Lonrho shines in precious metals

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LONRHO YESTERDAY underlined its transformation from conglomerate to mining group by announcing an acquisition drive to boost its precious metals business. The company said it would rename itself Lonmin, ditching its historic name to reflect the new focus on mining.

The rump of the late Tiny Rowland's empire is looking at a number of purchases to expand its gold and platinum interests. The chairman, Sir John Craven, said: "We have brought down debt and are now well placed financially to contemplate merger and acquisition activity." Sir John did not comment on areas of expansion, but analysts said a number of South African platinum mines were likely to be on Lonrho's hit list.

The company beat City expectations in its first results since shedding more than pounds 1bn of non-mining businesses. Pre-tax profits for the year rose by 10 per cent to pounds 110m on turnover down by 13 per cent at pounds 401m. Analysts had expected a profit of between pounds 63m and pounds 102m. The shares soared 5 per cent in early trading before falling victim to profit-taking. They closed unchanged at 315p.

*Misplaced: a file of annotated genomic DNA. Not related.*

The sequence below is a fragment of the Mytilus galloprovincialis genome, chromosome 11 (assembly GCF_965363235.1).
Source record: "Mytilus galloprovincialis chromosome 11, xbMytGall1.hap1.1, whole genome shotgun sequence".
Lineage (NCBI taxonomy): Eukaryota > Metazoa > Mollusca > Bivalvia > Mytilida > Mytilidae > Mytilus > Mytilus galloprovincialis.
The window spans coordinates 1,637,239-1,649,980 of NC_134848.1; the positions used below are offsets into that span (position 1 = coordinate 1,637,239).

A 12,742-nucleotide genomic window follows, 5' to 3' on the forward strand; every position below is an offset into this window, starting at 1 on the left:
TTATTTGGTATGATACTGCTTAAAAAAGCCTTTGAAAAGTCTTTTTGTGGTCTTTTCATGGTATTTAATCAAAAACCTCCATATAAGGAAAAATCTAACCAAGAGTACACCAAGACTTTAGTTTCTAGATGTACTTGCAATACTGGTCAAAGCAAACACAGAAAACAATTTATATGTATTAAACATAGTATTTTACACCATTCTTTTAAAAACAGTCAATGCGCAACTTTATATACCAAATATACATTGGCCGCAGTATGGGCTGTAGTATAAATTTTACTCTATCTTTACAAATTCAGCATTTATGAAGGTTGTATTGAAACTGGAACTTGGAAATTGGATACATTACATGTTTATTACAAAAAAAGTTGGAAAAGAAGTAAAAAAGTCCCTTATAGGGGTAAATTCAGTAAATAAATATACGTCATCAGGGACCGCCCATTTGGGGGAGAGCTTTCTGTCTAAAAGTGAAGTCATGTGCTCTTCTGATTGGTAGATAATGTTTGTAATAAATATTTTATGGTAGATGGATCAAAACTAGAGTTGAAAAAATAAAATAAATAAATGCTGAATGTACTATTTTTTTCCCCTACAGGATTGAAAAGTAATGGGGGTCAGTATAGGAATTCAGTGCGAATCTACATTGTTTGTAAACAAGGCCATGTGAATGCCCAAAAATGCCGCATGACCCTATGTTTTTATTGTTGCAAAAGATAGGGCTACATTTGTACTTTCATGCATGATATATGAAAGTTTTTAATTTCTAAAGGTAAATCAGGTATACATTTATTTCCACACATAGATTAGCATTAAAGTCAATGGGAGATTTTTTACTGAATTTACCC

Lonrho's performance was driven by a doubling of profits in palladium operations, which benefited from a 70 per cent rise in the metal's price in the second half of 1998. Palladium, a key component of car exhaust catalytic converters, benefited from a combination of higher demand and a supply shortage.

It is estimated that demand for palladium rose by 37 per cent in the past 12 months as more governments forced car makers to fit converters. At the same time Russia, which supplies 74 per cent of the world's palladium, suspended exports of the metal.

Analysts said the buoyant palladium market was set to continue this year. Lonrho will also benefit from its minority stake in the Ghanaian gold producer, Ashanti Goldfields.

Mark Burridge, mining analyst at Merrill Lynch, said the shares, on 7.5 times 1999 earnings, looked cheap. But he cautioned that the discount was partly justified by the company's large share of joint ventures, which weakened Lonrho's hold on its cash flow.